Bulgaria has temporarily halted inoculations with the AstraZeneca COVID-19 vaccine amid growing concerns over its safety.
The Bulgarian government said in a statement on March 12 that the rollout of the vaccine is suspended until the European Medicines Agency sends a written statement dispelling all doubts about its safety.
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"Until an accurate and clearly confirmed diagnosis comes in writing from the European Medicines Agency that the AstraZeneca vaccine may or may not be given, [health officials] will stop it," Prime Minister Boyko Borisov was quoted as saying by the government's information service.
The World Health Organization said on March 12 that it is assessing reports of blood coagulation problems faced by some people in the European Union who received doses of the AstraZeneca vaccine from a particular batch.
AstraZeneca said on March 11 that it had found no evidence of an increased risk of pulmonary embolism or deep vein thrombosis -- marked by the formation of blood clots -- in safety data of more than 10 million records, even when considering subgroups based on age, gender, production batch, or country of use.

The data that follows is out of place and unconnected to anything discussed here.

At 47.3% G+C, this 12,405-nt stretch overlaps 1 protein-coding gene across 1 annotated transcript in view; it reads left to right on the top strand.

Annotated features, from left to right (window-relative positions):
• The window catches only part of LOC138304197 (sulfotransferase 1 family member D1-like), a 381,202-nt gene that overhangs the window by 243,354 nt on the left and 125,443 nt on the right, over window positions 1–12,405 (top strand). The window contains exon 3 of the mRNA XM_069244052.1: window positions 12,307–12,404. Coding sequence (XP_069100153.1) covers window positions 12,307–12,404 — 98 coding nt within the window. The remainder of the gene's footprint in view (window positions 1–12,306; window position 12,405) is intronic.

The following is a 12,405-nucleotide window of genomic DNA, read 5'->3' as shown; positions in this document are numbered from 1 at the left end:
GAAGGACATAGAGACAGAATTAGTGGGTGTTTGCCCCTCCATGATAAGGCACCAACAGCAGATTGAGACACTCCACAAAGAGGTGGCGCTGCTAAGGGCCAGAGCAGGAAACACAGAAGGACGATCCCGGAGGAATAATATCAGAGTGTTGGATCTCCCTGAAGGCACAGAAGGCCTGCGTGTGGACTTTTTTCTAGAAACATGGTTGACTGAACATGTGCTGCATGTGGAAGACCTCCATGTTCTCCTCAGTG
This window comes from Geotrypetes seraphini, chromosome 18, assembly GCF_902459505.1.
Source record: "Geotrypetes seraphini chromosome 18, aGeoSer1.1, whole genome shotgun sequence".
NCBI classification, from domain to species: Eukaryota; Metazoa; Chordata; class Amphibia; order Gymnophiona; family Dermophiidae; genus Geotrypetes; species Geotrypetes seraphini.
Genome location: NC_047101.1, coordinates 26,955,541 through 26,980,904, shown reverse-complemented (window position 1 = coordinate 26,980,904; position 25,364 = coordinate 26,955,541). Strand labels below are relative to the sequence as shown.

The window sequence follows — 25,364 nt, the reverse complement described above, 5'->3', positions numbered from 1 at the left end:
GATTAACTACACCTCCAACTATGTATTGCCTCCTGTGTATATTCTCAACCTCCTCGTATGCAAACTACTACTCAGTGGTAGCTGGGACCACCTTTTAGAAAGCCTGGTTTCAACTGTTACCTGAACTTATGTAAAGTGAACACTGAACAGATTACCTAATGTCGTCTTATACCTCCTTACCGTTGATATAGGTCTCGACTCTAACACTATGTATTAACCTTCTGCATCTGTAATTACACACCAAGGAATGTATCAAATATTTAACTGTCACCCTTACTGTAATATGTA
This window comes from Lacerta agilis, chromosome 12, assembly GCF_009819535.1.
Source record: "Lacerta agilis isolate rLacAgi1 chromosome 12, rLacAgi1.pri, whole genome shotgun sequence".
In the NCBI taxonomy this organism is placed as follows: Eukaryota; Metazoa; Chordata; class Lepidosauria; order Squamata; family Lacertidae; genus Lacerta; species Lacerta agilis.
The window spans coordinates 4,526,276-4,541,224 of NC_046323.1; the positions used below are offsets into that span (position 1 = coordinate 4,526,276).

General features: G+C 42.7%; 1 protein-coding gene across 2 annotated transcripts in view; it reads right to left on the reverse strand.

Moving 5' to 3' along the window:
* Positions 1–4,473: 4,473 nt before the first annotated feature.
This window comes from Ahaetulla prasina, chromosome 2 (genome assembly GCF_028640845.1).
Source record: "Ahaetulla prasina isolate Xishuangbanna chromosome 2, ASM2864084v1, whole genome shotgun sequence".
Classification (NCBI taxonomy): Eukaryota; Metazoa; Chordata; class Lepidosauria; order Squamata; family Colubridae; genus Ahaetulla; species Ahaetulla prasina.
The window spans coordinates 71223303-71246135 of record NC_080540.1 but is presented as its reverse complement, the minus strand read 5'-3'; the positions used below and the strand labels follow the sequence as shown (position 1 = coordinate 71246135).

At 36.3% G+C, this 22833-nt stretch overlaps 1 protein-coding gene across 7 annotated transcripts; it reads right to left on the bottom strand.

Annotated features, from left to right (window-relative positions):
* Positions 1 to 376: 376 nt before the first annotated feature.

Nonetheless, Denmark, Norway, Iceland, Italy, and Romania have postponed or limited the rollout of their quota of AstraZeneca vaccines after isolated reports of recipients developing blood clots.
Thailand followed suit on March 12, an abrupt decision that led to the embarrassing spectacle of Prime Minister Prayut Chan-O-Cha abruptly canceling his own televised inoculation.
Australia, Mexico, and the Philippines said they would continue their rollouts as they had found no reason to alter course. Canada said there was no evidence the vaccine causes adverse reactions.